Objective. This retrospective single-center report sought to evaluate the relation of immunosuppressive regimen with the incidence and characteristics of cytomegalovirus (CMV) infection from 1999 to 2003. Patients and methods. Immunosuppression consisted of cyclosporine microemulsion (Neoral), azathioprine (AZA), and prednisolone associated with either thymoglobulin or ATG high-dosage induction from 1999 to 2000 (AZA, 64 patients [AZA-Thymo = 38 patients and AZA-ATG 26 patients]), or cyclosporine microemulsion (Neoral), mycophenolate mofetil (MMF), and prednisolone with low-dose thymoglobulin induction from 2001 onward (n = 52 patients). Ganciclovir preemptive therapy was guided by pp65 antigenemia monitoring without CMV prophylaxis. Results. The study groups were homogeneous with respect to major perioperative risk factors. Comparing the two AZA subgroups no difference emerged as to percentage of pp65 antigenemia-positive, preemptively treated patients reflecting CMV disease incidence and relapses. AZA-Thymo patient showed significantly shorter time to first positive pp65-antigenemia and higher viral load (AZA-Thymo vs AZA-ATG, P = .004 and P = .009). The two subgroups did not differ with regard to incidence of rejection, superinfection, and graft coronary disease. By shifting from AZA to MMF no difference emerged as to incidence and characteristics of CMV infections, but there was a significant reduction in acute rejection and superinfection (AZA vs MMF P = .001 and P = .008). Conclusions. The distinct immunological properties of thymoglobulin versus ATG significantly altered the pattern of CMV expression. MMF with reduced-dose induction did not engender a higher CMV morbidity.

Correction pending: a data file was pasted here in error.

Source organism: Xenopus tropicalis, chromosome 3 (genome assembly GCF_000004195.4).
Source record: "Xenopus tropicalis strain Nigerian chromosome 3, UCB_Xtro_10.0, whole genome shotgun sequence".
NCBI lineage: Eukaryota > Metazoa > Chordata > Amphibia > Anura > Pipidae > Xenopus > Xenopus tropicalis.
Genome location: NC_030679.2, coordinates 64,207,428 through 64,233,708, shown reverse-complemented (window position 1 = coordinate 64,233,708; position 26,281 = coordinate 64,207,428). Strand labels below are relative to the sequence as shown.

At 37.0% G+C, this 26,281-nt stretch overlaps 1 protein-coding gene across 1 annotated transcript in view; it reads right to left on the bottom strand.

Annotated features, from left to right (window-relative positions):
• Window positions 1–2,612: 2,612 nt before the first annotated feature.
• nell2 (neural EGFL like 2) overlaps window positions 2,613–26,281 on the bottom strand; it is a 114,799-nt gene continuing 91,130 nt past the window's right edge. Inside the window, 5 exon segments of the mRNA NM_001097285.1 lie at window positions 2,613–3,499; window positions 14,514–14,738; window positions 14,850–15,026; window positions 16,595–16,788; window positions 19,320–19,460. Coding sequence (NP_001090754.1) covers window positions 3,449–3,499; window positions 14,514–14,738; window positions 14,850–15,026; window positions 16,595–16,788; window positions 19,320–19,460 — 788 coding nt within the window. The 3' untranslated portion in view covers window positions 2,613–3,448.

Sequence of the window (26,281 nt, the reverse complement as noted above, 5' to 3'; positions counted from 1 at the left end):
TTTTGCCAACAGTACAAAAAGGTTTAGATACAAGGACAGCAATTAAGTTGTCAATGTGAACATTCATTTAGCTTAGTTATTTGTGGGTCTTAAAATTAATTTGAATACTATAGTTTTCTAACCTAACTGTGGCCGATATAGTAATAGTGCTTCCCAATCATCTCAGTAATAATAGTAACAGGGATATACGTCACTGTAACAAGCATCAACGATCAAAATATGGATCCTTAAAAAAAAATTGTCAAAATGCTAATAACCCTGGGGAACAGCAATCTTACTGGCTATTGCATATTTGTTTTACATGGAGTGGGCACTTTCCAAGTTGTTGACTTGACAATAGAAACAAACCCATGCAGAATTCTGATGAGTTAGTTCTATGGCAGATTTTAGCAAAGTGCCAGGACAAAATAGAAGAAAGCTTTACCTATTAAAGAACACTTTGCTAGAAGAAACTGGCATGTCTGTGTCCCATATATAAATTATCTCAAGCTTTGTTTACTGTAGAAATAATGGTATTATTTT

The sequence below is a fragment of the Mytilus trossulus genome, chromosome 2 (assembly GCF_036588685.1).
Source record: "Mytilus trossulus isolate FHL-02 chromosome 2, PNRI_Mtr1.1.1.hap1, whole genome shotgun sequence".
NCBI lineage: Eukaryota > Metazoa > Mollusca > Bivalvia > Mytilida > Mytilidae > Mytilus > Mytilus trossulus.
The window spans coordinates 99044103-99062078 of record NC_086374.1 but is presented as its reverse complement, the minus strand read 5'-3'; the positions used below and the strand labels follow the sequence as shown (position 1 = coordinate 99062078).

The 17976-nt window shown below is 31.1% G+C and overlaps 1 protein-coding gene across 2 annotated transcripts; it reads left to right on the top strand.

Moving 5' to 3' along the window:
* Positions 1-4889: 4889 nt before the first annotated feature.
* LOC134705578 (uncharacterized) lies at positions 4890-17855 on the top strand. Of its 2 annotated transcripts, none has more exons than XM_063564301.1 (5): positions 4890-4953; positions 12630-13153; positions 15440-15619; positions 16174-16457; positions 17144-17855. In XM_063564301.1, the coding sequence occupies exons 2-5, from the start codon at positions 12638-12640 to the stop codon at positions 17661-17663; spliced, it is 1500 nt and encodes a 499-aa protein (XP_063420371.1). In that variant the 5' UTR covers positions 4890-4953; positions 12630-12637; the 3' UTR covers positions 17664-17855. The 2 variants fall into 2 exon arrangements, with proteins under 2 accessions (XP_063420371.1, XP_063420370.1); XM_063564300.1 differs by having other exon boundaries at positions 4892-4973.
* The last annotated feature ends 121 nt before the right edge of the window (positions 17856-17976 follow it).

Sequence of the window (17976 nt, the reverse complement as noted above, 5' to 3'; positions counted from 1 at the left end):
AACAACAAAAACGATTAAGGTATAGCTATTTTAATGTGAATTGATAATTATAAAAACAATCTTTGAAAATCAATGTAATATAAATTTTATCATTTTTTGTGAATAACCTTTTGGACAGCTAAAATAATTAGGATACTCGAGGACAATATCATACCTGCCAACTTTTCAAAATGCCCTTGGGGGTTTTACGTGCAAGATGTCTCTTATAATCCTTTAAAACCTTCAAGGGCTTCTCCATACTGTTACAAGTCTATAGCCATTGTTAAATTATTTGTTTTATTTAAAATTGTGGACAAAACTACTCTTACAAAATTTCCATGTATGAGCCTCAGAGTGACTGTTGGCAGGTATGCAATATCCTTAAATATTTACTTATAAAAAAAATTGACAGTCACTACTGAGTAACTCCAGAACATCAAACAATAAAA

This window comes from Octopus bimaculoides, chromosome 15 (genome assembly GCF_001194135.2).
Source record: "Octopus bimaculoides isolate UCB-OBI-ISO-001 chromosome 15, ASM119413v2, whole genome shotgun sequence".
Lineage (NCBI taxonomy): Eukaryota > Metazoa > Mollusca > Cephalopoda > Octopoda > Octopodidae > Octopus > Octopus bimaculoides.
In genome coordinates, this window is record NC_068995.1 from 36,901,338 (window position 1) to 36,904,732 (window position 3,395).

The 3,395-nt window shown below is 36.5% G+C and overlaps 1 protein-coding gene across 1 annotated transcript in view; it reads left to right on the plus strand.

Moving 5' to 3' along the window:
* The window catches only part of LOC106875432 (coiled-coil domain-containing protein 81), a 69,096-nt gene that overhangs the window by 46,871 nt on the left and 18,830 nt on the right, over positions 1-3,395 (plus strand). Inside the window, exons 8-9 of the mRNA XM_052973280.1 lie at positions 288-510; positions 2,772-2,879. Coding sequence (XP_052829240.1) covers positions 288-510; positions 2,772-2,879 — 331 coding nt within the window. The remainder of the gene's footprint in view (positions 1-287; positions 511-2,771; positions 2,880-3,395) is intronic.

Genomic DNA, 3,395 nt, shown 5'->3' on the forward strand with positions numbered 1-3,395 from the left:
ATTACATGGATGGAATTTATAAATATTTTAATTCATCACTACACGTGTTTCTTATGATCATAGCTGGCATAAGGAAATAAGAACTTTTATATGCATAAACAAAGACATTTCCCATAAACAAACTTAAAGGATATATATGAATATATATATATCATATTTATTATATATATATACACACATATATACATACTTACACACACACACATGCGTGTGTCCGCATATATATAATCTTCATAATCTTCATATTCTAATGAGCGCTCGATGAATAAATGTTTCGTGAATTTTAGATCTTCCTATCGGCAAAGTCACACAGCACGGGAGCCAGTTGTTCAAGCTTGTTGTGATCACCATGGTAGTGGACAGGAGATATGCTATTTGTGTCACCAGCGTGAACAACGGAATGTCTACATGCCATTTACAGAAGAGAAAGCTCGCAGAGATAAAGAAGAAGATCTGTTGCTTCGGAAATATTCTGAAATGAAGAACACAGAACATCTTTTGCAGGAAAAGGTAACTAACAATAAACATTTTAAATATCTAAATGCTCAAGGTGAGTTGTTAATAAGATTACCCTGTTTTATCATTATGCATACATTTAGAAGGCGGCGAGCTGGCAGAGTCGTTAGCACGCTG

|Number of pages||4|
|Publication status||Published - 2005|
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